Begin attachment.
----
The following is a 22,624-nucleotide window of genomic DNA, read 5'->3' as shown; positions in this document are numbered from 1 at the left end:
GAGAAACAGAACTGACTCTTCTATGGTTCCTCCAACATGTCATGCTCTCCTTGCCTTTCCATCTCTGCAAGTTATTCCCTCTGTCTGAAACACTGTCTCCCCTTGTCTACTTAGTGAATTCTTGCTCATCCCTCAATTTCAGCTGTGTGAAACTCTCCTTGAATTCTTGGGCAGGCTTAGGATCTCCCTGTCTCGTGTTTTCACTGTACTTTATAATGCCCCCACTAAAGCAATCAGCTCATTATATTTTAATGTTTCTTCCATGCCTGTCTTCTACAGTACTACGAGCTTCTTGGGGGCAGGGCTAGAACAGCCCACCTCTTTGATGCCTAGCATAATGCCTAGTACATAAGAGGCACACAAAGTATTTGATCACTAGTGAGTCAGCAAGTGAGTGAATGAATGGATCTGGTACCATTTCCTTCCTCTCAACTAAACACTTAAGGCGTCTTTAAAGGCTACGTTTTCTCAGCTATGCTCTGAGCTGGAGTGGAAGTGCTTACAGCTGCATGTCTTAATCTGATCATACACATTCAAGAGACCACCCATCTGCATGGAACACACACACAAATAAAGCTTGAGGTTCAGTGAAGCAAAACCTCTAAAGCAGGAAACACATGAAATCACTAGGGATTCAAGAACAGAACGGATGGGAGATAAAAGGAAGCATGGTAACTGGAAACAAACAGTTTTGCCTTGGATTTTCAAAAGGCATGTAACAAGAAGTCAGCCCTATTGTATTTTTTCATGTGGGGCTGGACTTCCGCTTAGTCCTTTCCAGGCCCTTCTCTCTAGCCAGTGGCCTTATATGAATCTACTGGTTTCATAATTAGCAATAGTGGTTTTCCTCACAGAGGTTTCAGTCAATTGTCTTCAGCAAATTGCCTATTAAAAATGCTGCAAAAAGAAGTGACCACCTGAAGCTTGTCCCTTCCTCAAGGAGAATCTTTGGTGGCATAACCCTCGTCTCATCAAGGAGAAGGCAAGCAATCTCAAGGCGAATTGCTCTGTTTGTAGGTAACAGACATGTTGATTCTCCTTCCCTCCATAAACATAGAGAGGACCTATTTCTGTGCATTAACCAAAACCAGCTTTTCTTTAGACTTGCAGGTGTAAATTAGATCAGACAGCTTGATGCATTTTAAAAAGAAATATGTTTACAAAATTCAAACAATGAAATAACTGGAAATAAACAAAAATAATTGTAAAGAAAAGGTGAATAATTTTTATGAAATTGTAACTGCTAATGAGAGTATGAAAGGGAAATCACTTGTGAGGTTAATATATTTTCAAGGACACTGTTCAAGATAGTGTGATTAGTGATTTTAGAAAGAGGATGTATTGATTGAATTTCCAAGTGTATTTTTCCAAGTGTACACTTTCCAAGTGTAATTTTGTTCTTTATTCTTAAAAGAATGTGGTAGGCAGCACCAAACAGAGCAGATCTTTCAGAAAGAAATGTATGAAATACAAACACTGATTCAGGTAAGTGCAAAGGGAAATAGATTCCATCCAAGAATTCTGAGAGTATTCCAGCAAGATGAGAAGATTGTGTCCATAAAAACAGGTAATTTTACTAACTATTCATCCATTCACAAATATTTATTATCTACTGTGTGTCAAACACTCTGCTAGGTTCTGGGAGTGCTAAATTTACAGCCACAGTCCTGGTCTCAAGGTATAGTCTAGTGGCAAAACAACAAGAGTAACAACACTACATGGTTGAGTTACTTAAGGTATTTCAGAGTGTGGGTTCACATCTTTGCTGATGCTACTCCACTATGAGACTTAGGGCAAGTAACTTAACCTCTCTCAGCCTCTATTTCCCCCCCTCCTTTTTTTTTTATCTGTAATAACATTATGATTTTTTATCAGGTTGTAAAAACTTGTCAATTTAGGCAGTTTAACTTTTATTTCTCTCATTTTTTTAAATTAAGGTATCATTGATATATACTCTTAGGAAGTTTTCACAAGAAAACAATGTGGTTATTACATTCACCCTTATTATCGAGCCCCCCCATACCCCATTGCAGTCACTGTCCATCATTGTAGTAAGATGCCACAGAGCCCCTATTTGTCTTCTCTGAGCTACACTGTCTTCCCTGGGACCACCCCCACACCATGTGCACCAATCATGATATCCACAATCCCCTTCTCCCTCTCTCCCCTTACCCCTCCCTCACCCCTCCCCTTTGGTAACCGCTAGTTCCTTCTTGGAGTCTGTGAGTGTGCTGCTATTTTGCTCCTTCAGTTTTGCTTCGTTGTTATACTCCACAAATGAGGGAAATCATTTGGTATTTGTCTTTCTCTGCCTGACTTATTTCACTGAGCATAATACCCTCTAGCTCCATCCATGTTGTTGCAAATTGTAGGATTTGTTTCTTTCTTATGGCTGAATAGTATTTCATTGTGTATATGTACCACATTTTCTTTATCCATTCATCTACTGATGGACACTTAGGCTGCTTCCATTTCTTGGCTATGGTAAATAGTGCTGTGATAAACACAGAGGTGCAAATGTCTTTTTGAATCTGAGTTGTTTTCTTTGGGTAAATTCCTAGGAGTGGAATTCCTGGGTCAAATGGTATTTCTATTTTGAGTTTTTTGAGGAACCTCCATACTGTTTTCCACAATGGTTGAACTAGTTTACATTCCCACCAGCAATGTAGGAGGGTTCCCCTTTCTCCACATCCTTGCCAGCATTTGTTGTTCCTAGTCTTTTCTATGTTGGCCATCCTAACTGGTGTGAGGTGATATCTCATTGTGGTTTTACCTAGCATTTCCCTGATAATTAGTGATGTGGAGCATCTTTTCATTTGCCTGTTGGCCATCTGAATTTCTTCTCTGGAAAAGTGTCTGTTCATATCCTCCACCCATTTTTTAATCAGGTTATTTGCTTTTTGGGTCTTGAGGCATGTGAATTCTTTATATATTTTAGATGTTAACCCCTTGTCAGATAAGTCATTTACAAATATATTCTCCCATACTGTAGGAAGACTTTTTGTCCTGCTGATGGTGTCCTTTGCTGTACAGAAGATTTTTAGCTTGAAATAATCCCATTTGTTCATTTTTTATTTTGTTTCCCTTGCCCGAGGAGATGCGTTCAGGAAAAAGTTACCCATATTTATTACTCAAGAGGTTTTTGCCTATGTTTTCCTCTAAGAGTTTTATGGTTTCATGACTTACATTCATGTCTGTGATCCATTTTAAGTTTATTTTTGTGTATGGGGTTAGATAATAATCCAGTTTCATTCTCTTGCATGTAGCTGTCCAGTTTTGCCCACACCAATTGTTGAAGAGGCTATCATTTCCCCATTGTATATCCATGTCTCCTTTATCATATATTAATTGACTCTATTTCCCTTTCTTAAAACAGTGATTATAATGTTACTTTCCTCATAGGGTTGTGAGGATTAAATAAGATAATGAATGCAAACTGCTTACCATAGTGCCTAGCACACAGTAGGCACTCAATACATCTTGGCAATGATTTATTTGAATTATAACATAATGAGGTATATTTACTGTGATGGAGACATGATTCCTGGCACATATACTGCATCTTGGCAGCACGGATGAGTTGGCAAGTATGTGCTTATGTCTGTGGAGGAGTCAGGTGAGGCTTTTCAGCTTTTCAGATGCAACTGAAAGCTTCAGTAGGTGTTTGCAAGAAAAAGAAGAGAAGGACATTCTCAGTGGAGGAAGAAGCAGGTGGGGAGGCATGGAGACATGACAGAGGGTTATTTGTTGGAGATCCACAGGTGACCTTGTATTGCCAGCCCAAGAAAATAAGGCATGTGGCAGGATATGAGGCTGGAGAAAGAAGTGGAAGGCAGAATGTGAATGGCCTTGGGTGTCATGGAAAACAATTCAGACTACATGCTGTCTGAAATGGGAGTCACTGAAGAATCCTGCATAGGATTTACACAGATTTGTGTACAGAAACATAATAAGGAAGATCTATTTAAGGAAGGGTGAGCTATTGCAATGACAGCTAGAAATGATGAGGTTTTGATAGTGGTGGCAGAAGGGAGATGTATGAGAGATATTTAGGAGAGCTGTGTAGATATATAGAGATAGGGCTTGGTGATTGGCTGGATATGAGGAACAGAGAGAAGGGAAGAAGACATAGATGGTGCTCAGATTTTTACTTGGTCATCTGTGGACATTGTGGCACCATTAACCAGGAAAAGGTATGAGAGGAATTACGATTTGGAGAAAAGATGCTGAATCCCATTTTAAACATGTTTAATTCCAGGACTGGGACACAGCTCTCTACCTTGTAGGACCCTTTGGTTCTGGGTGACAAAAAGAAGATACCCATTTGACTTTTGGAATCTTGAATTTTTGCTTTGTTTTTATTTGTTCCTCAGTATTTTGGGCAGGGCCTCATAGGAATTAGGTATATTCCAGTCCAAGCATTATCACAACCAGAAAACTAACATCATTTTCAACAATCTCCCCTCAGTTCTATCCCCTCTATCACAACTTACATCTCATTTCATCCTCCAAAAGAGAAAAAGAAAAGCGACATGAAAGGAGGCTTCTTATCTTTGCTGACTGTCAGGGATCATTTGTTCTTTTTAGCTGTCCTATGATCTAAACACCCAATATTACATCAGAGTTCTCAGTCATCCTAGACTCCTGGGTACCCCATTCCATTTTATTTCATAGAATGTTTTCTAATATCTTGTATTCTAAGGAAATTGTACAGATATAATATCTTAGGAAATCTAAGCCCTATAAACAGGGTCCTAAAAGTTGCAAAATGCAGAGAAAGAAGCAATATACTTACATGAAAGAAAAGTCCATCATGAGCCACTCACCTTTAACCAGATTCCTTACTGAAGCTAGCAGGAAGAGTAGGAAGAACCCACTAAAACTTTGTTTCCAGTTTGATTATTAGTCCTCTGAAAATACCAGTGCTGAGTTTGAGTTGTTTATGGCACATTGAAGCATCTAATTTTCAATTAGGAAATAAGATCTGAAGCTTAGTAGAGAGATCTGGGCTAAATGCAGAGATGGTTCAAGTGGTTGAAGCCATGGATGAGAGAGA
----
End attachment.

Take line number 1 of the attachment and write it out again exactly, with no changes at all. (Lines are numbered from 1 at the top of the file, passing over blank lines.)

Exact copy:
The following is a 22,624-nucleotide window of genomic DNA, read 5'->3' as shown; positions in this document are numbered from 1 at the left end: